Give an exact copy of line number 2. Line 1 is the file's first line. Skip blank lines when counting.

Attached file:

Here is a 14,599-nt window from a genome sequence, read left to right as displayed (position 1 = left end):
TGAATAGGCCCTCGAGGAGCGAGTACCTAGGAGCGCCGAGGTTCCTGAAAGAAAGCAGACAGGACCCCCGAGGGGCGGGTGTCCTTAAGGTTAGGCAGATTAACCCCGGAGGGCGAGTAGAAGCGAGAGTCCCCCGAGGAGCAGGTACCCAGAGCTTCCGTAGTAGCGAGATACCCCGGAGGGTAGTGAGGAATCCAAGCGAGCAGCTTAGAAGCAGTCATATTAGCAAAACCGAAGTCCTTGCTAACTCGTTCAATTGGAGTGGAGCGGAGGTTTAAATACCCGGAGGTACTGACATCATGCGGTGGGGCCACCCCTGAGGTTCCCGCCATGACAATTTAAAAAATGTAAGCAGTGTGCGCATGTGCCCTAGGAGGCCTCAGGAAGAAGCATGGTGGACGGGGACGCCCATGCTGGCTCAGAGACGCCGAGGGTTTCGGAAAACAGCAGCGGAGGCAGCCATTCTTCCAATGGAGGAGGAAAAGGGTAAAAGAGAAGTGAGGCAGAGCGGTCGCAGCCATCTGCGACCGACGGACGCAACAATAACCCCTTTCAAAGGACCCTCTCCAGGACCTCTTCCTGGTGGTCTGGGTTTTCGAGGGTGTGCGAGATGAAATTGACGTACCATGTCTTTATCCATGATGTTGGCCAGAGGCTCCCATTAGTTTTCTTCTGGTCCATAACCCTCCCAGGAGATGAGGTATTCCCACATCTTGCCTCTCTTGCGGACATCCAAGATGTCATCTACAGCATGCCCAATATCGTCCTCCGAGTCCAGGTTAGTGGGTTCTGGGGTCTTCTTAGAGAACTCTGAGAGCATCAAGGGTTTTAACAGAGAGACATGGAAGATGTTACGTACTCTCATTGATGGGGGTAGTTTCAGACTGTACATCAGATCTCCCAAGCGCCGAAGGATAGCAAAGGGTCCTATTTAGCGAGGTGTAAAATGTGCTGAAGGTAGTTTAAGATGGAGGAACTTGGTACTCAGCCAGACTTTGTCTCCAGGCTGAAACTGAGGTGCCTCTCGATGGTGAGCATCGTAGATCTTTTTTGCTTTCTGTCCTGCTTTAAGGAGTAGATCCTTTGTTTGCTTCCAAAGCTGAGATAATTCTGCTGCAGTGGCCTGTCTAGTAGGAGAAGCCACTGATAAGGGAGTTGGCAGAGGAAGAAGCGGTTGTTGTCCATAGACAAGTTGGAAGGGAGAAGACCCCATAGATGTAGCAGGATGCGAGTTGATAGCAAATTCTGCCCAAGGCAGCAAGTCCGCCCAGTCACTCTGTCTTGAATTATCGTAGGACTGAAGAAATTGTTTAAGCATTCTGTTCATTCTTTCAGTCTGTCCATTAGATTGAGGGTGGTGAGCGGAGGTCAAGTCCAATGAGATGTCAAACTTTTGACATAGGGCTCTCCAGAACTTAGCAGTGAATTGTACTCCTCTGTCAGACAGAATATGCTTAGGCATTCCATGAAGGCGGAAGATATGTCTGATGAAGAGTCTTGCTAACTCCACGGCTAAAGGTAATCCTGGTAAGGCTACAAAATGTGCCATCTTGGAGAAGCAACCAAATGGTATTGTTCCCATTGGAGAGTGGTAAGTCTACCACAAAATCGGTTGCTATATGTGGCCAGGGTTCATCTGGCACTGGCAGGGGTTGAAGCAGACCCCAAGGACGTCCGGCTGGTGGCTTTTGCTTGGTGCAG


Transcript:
TGAATAGGCCCTCGAGGAGCGAGTACCTAGGAGCGCCGAGGTTCCTGAAAGAAAGCAGACAGGACCCCCGAGGGGCGGGTGTCCTTAAGGTTAGGCAGATTAACCCCGGAGGGCGAGTAGAAGCGAGAGTCCCCCGAGGAGCAGGTACCCAGAGCTTCCGTAGTAGCGAGATACCCCGGAGGGTAGTGAGGAATCCAAGCGAGCAGCTTAGAAGCAGTCATATTAGCAAAACCGAAGTCCTTGCTAACTCGTTCAATTGGAGTGGAGCGGAGGTTTAAATACCCGGAGGTACTGACATCATGCGGTGGGGCCACCCCTGAGGTTCCCGCCATGACAATTTAAAAAATGTAAGCAGTGTGCGCATGTGCCCTAGGAGGCCTCAGGAAGAAGCATGGTGGACGGGGACGCCCATGCTGGCTCAGAGACGCCGAGGGTTTCGGAAAACAGCAGCGGAGGCAGCCATTCTTCCAATGGAGGAGGAAAAGGGTAAAAGAGAAGTGAGGCAGAGCGGTCGCAGCCATCTGCGACCGACGGACGCAACAATAACCCCTTTCAAAGGACCCTCTCCAGGACCTCTTCCTGGTGGTCTGGGTTTTCGAGGGTGTGCGAGATGAAATTGACGTACCATGTCTTTATCCATGATGTTGGCCAGAGGCTCCCATTAGTTTTCTTCTGGTCCATAACCCTCCCAGGAGATGAGGTATTCCCACATCTTGCCTCTCTTGCGGACATCCAAGATGTCATCTACAGCATGCCCAATATCGTCCTCCGAGTCCAGGTTAGTGGGTTCTGGGGTCTTCTTAGAGAACTCTGAGAGCATCAAGGGTTTTAACAGAGAGACATGGAAGATGTTACGTACTCTCATTGATGGGGGTAGTTTCAGACTGTACATCAGATCTCCCAAGCGCCGAAGGATAGCAAAGGGTCCTATTTAGCGAGGTGTAAAATGTGCTGAAGGTAGTTTAAGATGGAGGAACTTGGTACTCAGCCAGACTTTGTCTCCAGGCTGAAACTGAGGTGCCTCTCGATGGTGAGCATCGTAGATCTTTTTTGCTTTCTGTCCTGCTTTAAGGAGTAGATCCTTTGTTTGCTTCCAAAGCTGAGATAATTCTGCTGCAGTGGCCTGTCTAGTAGGAGAAGCCACTGATAAGGGAGTTGGCAGAGGAAGAAGCGGTTGTTGTCCATAGACAAGTTGGAAGGGAGAAGACCCCATAGATGTAGCAGGATGCGAGTTGATAGCAAATTCTGCCCAAGGCAGCAAGTCCGCCCAGTCACTCTGTCTTGAATTATCGTAGGACTGAAGAAATTGTTTAAGCATTCTGTTCATTCTTTCAGTCTGTCCATTAGATTGAGGGTGGTGAGCGGAGGTCAAGTCCAATGAGATGTCAAACTTTTGACATAGGGCTCTCCAGAACTTAGCAGTGAATTGTACTCCTCTGTCAGACAGAATATGCTTAGGCATTCCATGAAGGCGGAAGATATGTCTGATGAAGAGTCTTGCTAACTCCACGGCTAAAGGTAATCCTGGTAAGGCTACAAAATGTGCCATCTTGGAGAAGCAACCAAATGGTATTGTTCCCATTGGAGAGTGGTAAGTCTACCACAAAATCGGTTGCTATATGTGGCCAGGGTTCATCTGGCACTGGCAGGGGTTGAAGCAGACCCCAAGGACGTCCGGCTGGTGGCTTTTGCTTGGTGCAG